20. The apparatus of claim 5 wherein the vertical column is rotated the incremental distances by a ratchet and pawl.

21. The apparatus of claim 1 wherein the supply carrier comprises,

22. two parallel adjacent walls spacedly separated from each other,

23. a series of ledges on the inside surface of the walls extending into the space between the walls, the ledges being vertically spaced from each other providing open slots defined by vertically adjacent pairs of these ledges, and

24. connecting means to rigidly and spacedly connect the walls such that there is no obstruction past the center of the space between the walls in a horizontal direction at at least one end of the carrier.

25. The apparatus of claim 7 wherein the elevator level control comprises,

26. a vertical column rotatable predetermined incremental distances,

27. a series of circular rods extending outwardly horizontally from the vertical column positioned to form a spiral staircase,

28. wherein the horizontal rods are positioned to stop the rise of the elevator against which the elevator is held after its upward movement such that the vacuum chuck is positioned to lift and hold the shape in one of the slots of the supply carrier.

29. The apparatus of claim 8 wherein the vertical column is rotated the incremental distances by a ratchet and pawl.

30. The apparatus of claim 7 wherein the connecting means of the walls of the supply carrier provides no obstruction past the center of the space between the walls in a horizontal direction at both ends of the carrier, and

31. The apparatus of claim 4 wherein the transfer means from the withdrawing means to the work station and the transfer means from the work station to the deposition means, both rotate horizontally in 90° arcs from pickup to deposit.

32. The apparatus of claim 11 wherein at least one orientation means is utilized to control orientation of the shapes from the supply carrier to the discharge carrier.

33. The apparatus of claim 1 wherein at least one orientation device is utilized to control orientation of the shapes from the supply carrier to the discharge carrier.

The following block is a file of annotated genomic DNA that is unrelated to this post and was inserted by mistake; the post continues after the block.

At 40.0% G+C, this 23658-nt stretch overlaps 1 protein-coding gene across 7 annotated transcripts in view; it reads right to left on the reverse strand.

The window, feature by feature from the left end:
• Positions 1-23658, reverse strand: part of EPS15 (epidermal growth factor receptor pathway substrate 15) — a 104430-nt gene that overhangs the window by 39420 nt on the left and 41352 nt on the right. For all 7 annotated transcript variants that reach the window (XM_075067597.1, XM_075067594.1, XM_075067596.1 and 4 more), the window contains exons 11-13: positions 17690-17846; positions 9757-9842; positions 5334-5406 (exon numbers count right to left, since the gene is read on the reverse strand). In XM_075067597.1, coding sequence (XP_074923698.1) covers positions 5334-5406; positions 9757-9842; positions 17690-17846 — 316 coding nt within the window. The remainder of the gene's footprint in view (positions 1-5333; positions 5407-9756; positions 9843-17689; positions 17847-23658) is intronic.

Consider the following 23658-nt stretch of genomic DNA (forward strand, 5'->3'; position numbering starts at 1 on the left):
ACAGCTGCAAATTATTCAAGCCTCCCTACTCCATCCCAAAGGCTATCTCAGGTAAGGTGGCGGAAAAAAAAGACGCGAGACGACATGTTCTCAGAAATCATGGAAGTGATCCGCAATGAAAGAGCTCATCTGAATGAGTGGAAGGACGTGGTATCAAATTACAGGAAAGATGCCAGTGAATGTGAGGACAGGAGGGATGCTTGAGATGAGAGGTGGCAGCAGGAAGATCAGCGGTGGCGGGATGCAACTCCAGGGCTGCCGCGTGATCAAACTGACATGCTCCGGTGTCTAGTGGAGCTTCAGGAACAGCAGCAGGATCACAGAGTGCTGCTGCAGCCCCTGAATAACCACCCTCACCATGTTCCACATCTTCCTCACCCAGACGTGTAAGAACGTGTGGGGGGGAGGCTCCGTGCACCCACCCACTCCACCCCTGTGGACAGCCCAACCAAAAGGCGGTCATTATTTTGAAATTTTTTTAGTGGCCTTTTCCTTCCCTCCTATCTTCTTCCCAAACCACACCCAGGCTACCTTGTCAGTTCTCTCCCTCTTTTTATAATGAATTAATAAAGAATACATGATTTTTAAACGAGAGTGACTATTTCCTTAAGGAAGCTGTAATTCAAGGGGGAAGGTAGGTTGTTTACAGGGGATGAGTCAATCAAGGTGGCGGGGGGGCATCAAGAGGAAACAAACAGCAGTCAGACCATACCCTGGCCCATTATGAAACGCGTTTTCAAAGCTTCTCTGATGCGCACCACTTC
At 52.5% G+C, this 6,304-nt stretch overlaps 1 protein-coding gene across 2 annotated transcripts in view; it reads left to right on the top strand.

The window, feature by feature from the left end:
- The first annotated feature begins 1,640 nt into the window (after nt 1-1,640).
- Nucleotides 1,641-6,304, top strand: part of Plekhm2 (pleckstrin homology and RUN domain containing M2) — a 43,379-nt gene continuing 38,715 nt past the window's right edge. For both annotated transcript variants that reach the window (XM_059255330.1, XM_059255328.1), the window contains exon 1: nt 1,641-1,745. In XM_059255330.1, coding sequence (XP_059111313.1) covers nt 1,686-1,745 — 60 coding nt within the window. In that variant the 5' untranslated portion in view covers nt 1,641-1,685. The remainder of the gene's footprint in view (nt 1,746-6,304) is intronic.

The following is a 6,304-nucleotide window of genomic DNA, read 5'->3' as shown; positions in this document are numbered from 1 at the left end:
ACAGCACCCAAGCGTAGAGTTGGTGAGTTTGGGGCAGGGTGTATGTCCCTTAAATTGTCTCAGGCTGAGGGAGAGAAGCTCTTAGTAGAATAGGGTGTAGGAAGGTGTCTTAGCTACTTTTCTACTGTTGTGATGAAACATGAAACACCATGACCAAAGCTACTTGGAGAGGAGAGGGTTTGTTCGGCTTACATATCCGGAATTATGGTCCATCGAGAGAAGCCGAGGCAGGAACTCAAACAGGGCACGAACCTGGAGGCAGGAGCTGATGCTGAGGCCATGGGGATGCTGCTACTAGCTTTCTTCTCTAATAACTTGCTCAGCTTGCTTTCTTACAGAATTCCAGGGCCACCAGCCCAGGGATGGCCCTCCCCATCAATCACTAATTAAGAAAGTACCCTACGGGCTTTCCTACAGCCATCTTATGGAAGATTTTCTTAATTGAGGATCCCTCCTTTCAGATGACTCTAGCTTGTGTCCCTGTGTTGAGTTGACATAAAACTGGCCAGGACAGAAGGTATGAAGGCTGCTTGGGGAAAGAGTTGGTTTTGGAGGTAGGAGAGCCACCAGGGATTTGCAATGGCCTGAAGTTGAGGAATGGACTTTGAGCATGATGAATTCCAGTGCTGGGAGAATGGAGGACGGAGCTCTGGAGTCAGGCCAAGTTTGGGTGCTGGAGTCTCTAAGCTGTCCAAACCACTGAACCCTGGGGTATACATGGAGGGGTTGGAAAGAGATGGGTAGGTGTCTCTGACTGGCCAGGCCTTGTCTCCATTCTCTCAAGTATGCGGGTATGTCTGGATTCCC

This invention relates to an apparatus for handling sheets, particularly those of a rigid, fragile nature. More particularly, this invention relates to an apparatus to allow movement of sheets from a carrier containing a plurality of sheets to a work station where the sheet is subjected to conditioning and the subsequent removal of the sheets from the work station to a discharge carrier for storage of the sheets. The apparatus eliminates the necessity of manual handling and essentially eliminates breakage and damage to the sheets.

In particular, this invention relates to the handling of delicate sheets such as silicon wafers, glass masks, ceramic substrates and other sheets that are valuable and are easily damaged by handling in an uncontrolled manner. These sheets are typical of those employed by the electronics industry in the manufacture of various semiconductor devices such as integrated circuits, transistors and memory circuits. This apparatus provides handling for many operations including that for coating such as described in U.S. Pat. No. 3,538,883 to J. Polin on Nov. 10, 1970. It is also quite useful in handling semiconductor slices before and after the use of the brush cleaning apparatus described in U.S. Pat. No. 3,585,668 to R.J. Jaccobine, et al. on June 22, 1971. The apparatus is also useful where the sheet is to be transported to various predesignated positions on an x-y table for test purposes, such as under a high powered microscope, even though no processing is performed at this station.